2. There’s a time when staying with others is the way to go. Though some in the group were slower than me, sticking with them instead of running ahead was clearly the better move. Sometimes you just need some freakin’ patience.
  3. Even in the darkest moments, someone will be there. I had not one, but two flashlight-related moments of relief. And that’s because the people around me wouldn’t leave me hanging. I also had people who believed in me from the start, who pushed me to do something I didn’t think I could do. And that’s precious. Make sure you’ve got those people in your life, too. And then cherish and nurture the heck out of them.
  4. Life is about taking risks, but doing so with a clear head. Explore new things, be thoughtful, and enjoy the ride. And pack a flashlight.
  5. Write a blog. That way when ridiculous things happen to you, at least you’ll have a topic for your next post.

This week…

Take a risk…carefully.

Enjoy yourself. Enjoy the silence. Enjoy others.

Love life’s adventures.

And recognize that sometimes the greatest lessons come when you get lost along the way.

Now go do good…and do it well.

20 thoughts on “Things You Learn When You’re Lost On a Big, Fat Mountain

  1. CraigB says:

    Deirdre, sounds pretty scary indeed. After this past weekend I can sure relate to lesson #3 above. Thanks for the reminder.

    1. rick jackson says:

      I’ve done a lot of climbing and can relate to everything in your blog. We’re not accustomed to being totally alone in the wild and it can be scary. But it can be life affirming too. As you say, the key is to be prepared. If you are, there is nothing like the voice of Mother Nature. Amost as good as silencing all the other voices in your life – most of all your own.

      1. Deirdre Maloney says:

        Thanks fellas! It’s true – nothing quite as lonely, nothing quite as powerful as that silence. In the end…awesome!

  2. Jeff Coon says:

    I understand the urge to get off the dang mountain! Glad you didn’t get too turned around. Next year the bad ass division! 😉

    1. Deirdre Maloney says:

      Ha! Nice try Jeff…ask me when the cactus scratches heal. 🙂

  3. Daniel Lewis says:

    I was one of the volunteers at the top (headed out as you summited). Good job finishing and keeping your head. Just reading the stats about that mountain doesn’t do it justice, it’s a special place!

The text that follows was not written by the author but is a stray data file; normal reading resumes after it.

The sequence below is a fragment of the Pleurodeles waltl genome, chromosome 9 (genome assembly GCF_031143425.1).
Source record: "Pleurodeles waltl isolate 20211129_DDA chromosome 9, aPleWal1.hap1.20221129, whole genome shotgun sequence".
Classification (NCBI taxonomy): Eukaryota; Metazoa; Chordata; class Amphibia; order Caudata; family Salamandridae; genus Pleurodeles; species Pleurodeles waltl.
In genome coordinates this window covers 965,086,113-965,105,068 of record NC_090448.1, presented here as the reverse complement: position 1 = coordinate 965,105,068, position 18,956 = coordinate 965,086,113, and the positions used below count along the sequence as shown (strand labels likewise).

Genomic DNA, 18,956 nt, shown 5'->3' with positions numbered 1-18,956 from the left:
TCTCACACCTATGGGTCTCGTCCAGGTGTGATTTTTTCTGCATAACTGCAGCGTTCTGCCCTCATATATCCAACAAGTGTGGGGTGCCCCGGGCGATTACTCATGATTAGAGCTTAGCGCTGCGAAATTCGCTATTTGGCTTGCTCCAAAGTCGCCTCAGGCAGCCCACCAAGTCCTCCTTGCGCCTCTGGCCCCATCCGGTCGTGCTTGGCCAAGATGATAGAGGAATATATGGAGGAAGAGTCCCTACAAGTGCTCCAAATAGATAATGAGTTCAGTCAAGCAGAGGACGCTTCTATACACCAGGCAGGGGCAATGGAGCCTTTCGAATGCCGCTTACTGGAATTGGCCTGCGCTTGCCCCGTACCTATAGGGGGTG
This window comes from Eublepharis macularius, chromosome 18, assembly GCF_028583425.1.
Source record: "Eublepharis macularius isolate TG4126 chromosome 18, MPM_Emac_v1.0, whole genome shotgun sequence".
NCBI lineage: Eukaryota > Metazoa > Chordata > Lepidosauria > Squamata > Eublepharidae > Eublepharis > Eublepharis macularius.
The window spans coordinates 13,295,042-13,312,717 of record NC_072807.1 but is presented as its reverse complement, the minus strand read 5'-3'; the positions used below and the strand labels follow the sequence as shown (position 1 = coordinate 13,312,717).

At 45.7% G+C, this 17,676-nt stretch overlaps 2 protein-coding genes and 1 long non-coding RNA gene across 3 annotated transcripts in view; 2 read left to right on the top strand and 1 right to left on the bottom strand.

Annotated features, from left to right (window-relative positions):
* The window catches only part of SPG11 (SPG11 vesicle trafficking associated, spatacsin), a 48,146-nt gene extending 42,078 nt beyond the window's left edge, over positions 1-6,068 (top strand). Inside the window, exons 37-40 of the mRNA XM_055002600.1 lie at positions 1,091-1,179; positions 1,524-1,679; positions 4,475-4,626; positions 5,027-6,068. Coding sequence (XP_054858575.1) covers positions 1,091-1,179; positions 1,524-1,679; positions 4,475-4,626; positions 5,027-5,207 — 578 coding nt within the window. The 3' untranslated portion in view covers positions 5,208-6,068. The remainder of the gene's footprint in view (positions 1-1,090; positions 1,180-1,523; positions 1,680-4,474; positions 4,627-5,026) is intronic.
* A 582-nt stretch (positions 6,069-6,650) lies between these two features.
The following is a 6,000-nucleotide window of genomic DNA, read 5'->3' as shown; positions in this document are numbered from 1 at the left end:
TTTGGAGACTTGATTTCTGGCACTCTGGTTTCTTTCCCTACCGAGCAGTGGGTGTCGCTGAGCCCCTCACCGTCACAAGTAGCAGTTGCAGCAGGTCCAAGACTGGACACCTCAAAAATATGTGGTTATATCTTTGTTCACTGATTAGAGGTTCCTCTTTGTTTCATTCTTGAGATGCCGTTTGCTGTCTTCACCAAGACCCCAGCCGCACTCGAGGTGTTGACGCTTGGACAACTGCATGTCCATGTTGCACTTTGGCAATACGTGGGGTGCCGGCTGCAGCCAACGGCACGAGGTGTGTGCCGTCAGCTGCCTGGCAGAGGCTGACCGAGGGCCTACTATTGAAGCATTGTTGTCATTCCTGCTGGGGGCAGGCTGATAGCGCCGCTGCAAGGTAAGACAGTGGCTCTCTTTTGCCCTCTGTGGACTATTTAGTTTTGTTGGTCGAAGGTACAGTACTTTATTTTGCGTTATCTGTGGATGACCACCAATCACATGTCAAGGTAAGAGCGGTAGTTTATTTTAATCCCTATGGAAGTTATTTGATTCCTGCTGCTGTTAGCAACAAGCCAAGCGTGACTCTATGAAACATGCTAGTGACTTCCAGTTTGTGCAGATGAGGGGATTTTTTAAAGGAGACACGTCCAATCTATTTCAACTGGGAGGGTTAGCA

1. Deirdre Maloney says:

      I remember you well Daniel…thanks for your kind words. And you’re right – “special” is teh word for this mountain. 🙂

  4. Wow! What an adventure! Thank you for sharing it and the lessons you learned along the way. I learned a long time ago in the Smokey Mountains to always bring a flashlight — my day hike turned into a pitch-black night of wandering for me and my friend, until we finally stumbled (literally) onto the road. We landed two miles from the car, but at least we found our way. So glad you did too!

    Here’s a great book that offers more excellent lessons about being in the Great Outdoors: “Deep Survival: Who Lives, Who Dies, and Why”
    by Laurence Gonzales

    1. Deirdre Maloney says:

      Love your story, Jenna…thanks for sharing! And thanks for the suggested book. Will look it up for sure…

  5. Patty says:

    Wow Deirdre! Thank you for sharing such a compelling adventure and congratulations to you for your endurance and patience. And yes silence can be wonderful thing especially in our busy world.

  6. Deirdre Maloney says:

    🙂 Thanks Patty. I think I need to take that lesson on silence and use it off the mountain as well. Appreciate your comment!

  7. Rick O. says:

    Oh my …

    I feel inspired, and warned. I pledge to do something this weekend just a little scary to stretch myself. Maybe it will even lead to a blog post.

    1. Deirdre Maloney says:

      Do it Rick! Just don’t do it on a huge mountain when you’re not prepared. Perhaps split the difference somehow. 🙂

  8. Michele Silverthorn says:

    You are amazing! And such an inspiration!